NIGHT MOVES (2014)
Director: Kelly Reichardt
Cast: Jesse Eisenberg, Dakota Fanning, Peter Sarsgaard, Alia Shawkat, Logan Miller, Kai Lennox, Katherine Waterston, James Le Gros
MPAA Rating: (for some language and nudity)
Running Time: 1:52
Release Date: 5/30/14 (limited); 6/13/14 (wider)
Review by Mark Dujsik | June 12, 2014
There's a moment in Night Moves just before the film's turning point in which one of the participants in a plot to blow up a dam has to return to the bomb he has armed minutes ago. There's trouble with the plan, and the thought is to stop the ticking clock that will set off the device—maybe for a minute or two until the obstacle has removed itself or perhaps indefinitely. Instead, he stares at his creation of destruction.
In the film's sense of time, this goes on for a few minutes; for us, it's less than that. One imagines that it's just short of an eternity for the man who has become hypnotized by the red glow of the digital timer counting down the seconds, then the minutes, before it erupts in fire, water, and the stone of the dam.
He doesn't lift a finger to stop it. He just looks straight at it. At first, we think he has realized that he doesn't know how to stop the thing he's made. It would make sense, given how many times he has been wrong about his part of the plan. Even if he wanted to stop it, he couldn't.
That, of course, isn't accurate, as we come to learn in the second half of co-writer/director Kelly Reichardt's chilling film that dissects the mentality of fanaticism. He could stop the bomb, but he doesn't want to. It's the culmination, really, of a series of moments in which any of these people could stop the gears in motion but choose to allow them to keep turning. Fanatics, such as the ones of the environmentalist cloth that are presented here, like to talk a good game about their beliefs, but Reichardt and co-screenwriter Jonathan Raymond know better than to concentrate on the attempts of such people to put a rational face on the irrational. Fanaticism serves no end other than itself.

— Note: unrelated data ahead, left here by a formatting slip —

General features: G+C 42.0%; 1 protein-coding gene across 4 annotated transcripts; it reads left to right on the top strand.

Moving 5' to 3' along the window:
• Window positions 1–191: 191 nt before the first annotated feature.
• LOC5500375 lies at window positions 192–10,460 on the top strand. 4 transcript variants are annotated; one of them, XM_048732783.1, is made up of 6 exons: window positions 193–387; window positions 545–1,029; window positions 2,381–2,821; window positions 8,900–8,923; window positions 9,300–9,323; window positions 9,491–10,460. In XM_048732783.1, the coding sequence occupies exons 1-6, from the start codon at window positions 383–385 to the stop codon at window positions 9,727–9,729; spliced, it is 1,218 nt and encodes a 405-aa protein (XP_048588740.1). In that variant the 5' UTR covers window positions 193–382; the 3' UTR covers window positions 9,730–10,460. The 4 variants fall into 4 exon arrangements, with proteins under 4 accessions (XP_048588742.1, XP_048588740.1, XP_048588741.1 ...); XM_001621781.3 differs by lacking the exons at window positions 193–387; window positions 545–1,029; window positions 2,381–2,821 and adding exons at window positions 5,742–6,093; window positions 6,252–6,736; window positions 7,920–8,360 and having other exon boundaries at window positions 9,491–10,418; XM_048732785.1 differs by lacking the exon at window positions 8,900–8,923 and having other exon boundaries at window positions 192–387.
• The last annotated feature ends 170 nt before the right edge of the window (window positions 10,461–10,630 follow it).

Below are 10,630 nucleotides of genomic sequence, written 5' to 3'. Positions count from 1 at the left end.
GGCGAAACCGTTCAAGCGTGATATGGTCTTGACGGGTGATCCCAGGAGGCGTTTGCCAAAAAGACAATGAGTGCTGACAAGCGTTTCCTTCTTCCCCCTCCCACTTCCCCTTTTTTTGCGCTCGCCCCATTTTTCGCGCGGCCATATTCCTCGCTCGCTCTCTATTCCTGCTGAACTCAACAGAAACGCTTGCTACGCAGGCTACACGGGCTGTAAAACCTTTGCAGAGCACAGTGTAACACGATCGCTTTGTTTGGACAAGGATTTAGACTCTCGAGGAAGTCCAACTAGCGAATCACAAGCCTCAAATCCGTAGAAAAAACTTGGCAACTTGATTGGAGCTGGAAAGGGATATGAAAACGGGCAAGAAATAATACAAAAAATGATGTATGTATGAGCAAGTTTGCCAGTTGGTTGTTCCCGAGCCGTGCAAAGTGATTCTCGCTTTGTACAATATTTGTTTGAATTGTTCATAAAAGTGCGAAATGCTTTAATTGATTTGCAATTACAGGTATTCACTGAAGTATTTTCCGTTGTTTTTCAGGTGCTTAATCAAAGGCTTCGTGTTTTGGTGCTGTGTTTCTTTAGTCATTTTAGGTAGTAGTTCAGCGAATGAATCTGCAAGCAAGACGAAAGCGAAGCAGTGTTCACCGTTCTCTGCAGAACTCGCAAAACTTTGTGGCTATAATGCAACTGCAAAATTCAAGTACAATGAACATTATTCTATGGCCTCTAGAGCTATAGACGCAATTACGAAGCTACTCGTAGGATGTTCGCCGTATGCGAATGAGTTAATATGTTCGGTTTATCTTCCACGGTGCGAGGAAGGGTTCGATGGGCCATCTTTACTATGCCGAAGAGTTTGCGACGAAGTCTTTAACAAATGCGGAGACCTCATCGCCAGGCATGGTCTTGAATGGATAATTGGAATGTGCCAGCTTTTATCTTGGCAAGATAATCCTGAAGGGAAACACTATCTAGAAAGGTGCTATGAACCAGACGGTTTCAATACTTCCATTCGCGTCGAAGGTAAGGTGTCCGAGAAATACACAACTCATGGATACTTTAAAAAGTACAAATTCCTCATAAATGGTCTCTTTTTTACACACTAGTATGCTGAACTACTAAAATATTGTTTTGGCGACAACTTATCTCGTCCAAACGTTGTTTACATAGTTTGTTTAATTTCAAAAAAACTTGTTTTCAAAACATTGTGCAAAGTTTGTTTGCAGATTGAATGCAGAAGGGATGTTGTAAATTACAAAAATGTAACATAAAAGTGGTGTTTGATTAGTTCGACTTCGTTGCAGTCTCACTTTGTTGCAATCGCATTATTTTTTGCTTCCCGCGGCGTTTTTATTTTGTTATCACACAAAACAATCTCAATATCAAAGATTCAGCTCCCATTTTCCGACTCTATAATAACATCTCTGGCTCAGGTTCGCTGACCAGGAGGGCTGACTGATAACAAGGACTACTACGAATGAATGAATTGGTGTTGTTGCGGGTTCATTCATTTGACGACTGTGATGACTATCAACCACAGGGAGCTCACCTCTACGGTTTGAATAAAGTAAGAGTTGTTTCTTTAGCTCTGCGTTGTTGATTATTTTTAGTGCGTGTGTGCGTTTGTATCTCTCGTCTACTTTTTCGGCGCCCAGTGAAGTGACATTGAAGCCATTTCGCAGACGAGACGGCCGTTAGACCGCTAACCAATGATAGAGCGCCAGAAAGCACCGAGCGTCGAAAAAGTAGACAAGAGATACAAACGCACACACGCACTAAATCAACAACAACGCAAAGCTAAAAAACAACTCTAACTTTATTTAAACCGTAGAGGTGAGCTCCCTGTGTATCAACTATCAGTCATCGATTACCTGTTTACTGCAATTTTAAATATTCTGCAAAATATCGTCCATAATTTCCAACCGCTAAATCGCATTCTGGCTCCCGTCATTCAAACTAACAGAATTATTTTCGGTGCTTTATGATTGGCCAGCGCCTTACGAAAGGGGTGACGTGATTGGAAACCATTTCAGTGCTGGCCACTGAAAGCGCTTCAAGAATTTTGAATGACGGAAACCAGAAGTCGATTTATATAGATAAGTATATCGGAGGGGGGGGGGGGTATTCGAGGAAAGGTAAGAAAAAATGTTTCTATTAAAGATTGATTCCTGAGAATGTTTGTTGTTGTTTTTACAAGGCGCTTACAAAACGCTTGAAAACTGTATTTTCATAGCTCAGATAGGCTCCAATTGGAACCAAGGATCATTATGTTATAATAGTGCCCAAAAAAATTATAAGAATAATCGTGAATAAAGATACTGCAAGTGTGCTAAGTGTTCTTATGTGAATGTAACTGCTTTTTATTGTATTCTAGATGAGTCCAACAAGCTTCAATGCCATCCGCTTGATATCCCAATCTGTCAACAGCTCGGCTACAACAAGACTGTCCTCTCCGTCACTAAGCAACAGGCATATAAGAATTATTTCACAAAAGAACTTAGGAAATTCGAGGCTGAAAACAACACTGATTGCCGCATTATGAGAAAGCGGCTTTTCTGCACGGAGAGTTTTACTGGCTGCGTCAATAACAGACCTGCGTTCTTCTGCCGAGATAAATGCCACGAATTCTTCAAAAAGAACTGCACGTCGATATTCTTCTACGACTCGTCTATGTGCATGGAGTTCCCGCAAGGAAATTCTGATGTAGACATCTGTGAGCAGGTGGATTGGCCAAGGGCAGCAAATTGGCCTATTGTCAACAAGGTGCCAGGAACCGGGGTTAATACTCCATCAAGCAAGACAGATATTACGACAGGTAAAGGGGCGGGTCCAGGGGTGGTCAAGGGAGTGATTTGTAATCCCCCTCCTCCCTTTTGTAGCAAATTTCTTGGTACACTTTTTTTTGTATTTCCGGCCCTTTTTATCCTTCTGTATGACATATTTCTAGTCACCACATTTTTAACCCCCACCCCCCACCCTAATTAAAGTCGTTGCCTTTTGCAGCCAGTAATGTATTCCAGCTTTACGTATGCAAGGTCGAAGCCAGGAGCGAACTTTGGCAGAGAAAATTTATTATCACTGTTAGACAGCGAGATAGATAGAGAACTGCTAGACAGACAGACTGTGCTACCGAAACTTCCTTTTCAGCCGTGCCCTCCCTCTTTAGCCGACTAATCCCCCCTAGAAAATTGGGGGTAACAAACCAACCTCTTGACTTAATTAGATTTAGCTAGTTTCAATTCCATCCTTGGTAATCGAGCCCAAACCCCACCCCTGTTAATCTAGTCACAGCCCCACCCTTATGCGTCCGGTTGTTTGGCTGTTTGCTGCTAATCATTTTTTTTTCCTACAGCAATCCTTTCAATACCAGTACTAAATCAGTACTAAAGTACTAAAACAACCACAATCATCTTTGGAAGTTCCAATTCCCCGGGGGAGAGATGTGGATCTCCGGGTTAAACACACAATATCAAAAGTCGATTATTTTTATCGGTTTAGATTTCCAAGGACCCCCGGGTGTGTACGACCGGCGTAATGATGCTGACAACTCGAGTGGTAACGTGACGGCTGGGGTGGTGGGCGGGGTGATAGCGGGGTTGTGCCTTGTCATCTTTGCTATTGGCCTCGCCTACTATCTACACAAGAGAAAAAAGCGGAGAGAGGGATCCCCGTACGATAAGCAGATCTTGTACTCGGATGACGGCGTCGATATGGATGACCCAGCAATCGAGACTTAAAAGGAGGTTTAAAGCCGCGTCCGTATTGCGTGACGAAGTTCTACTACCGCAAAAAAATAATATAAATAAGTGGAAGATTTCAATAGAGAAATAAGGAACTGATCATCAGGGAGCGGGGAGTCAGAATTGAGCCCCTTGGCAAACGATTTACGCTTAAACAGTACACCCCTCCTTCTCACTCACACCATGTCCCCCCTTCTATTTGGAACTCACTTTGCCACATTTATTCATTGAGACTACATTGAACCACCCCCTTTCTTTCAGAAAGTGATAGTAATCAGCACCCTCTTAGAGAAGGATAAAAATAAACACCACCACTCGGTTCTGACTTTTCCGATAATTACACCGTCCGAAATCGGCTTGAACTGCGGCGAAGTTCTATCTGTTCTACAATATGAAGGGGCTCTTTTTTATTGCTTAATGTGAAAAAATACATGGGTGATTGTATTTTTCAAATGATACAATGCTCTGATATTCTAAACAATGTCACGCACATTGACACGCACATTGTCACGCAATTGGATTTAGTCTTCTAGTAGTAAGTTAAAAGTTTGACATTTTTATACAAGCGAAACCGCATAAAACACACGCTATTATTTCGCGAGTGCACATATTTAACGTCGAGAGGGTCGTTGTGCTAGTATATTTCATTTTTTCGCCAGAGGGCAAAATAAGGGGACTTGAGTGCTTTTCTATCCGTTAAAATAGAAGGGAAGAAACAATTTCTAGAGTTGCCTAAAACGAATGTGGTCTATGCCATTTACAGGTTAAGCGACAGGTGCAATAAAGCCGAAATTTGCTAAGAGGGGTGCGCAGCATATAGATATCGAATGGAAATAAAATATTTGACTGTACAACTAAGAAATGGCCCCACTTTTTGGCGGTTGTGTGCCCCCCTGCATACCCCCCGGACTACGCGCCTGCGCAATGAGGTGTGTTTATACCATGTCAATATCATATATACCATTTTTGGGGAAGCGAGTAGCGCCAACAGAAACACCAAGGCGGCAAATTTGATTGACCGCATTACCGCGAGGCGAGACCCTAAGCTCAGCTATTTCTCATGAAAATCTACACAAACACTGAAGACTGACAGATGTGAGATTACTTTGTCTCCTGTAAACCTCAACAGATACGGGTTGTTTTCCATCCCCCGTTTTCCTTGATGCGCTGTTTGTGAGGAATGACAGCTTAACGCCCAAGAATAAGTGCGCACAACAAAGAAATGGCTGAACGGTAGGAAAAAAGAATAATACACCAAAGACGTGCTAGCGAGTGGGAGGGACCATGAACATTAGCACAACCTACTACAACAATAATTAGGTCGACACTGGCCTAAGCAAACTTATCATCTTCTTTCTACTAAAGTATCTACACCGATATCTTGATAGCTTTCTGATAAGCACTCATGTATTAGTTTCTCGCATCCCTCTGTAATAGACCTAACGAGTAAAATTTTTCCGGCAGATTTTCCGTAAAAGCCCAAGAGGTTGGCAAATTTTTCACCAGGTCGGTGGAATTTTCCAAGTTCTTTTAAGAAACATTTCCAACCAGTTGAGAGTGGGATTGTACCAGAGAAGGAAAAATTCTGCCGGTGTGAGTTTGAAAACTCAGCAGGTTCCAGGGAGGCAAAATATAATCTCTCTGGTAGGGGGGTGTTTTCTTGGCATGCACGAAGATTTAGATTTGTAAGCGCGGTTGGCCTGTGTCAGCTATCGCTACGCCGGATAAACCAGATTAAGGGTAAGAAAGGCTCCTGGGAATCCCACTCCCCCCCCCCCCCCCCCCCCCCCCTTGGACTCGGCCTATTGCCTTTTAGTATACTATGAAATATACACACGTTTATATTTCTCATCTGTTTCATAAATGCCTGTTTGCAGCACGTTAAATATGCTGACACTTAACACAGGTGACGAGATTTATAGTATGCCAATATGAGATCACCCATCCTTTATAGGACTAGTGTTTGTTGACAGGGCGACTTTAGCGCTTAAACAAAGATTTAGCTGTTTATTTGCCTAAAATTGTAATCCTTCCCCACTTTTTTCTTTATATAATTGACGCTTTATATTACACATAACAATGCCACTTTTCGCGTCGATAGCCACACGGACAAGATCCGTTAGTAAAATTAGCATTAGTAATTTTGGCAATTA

The characters here purport to be on a mission—to put on a "show," as one of them calls it—to save the planet or, if not that, at least a very, very small slice of it. After all, as a documentary about the ravages human enterprise has on the environment sums it up, "Everything is interconnected." Save this patch of river in the Pacific Northwest, and one saves the world. They don't stop to think about that statement in regards to their plan: Blow up a dam, and what is the result?
What becomes clear by the time the film makes its halfway-point turn is that these three people either don't know as much as they like to believe they do or don't care as much about the issue with which they've associated themselves. Josh (Jesse Eisenberg), the de facto leader of the group, spends most of the preparation keeping the other two on point with the details of the plan. Once it's in motion, he's pretty much a silent partner, staring off into a distance that goes far beyond what he sees of the natural world. In these moments, he's not observing things, such as the dead trees rising out of an unnatural pool of water created by the reservoir; he's looking through them.